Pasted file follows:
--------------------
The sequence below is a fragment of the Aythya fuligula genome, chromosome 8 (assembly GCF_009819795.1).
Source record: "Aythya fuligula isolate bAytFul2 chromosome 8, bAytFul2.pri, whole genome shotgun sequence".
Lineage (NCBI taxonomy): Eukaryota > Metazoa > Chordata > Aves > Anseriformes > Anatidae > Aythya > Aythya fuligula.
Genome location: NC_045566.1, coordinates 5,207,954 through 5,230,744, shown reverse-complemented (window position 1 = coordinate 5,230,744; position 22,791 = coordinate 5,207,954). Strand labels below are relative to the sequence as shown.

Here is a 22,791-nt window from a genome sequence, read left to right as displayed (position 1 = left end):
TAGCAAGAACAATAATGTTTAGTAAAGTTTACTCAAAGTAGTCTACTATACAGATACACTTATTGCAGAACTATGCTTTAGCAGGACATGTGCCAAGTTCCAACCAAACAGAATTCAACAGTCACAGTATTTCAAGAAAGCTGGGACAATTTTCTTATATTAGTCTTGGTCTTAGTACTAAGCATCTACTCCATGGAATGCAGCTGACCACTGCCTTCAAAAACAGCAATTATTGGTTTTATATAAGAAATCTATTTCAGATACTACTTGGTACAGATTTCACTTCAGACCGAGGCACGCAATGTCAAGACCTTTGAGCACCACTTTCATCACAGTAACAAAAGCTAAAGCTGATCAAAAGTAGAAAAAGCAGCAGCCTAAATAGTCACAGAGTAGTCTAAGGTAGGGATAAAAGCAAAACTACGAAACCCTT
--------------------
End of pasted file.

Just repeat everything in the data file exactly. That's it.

The sequence below is a fragment of the Aythya fuligula genome, chromosome 8 (assembly GCF_009819795.1).
Source record: "Aythya fuligula isolate bAytFul2 chromosome 8, bAytFul2.pri, whole genome shotgun sequence".
Lineage (NCBI taxonomy): Eukaryota > Metazoa > Chordata > Aves > Anseriformes > Anatidae > Aythya > Aythya fuligula.
Genome location: NC_045566.1, coordinates 5,207,954 through 5,230,744, shown reverse-complemented (window position 1 = coordinate 5,230,744; position 22,791 = coordinate 5,207,954). Strand labels below are relative to the sequence as shown.

Here is a 22,791-nt window from a genome sequence, read left to right as displayed (position 1 = left end):
TAGCAAGAACAATAATGTTTAGTAAAGTTTACTCAAAGTAGTCTACTATACAGATACACTTATTGCAGAACTATGCTTTAGCAGGACATGTGCCAAGTTCCAACCAAACAGAATTCAACAGTCACAGTATTTCAAGAAAGCTGGGACAATTTTCTTATATTAGTCTTGGTCTTAGTACTAAGCATCTACTCCATGGAATGCAGCTGACCACTGCCTTCAAAAACAGCAATTATTGGTTTTATATAAGAAATCTATTTCAGATACTACTTGGTACAGATTTCACTTCAGACCGAGGCACGCAATGTCAAGACCTTTGAGCACCACTTTCATCACAGTAACAAAAGCTAAAGCTGATCAAAAGTAGAAAAAGCAGCAGCCTAAATAGTCACAGAGTAGTCTAAGGTAGGGATAAAAGCAAAACTACGAAACCCTT